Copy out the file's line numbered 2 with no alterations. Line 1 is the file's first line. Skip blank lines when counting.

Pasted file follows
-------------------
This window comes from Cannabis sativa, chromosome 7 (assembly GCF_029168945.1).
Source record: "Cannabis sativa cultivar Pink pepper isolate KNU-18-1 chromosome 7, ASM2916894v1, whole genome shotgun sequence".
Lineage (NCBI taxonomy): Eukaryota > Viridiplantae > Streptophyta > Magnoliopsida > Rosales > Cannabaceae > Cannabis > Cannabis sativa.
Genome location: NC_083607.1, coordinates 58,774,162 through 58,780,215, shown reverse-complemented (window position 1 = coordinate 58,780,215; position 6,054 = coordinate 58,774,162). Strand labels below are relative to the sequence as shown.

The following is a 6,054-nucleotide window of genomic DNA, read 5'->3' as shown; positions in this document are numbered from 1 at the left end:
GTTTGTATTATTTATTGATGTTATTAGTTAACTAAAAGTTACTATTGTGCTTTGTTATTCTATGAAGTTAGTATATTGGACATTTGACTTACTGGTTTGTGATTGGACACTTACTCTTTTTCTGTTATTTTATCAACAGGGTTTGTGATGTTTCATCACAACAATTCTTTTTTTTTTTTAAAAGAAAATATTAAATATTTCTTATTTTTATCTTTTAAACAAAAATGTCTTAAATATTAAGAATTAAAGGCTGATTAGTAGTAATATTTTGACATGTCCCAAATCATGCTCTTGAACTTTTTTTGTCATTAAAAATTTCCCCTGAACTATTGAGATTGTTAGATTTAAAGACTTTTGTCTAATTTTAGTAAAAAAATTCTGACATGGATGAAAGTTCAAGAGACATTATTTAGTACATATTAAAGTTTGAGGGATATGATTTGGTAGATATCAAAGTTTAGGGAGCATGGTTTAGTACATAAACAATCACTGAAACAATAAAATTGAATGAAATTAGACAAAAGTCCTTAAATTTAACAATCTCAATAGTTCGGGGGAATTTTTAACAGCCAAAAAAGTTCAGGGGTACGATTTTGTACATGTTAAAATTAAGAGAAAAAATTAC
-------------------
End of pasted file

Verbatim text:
Source record: "Cannabis sativa cultivar Pink pepper isolate KNU-18-1 chromosome 7, ASM2916894v1, whole genome shotgun sequence".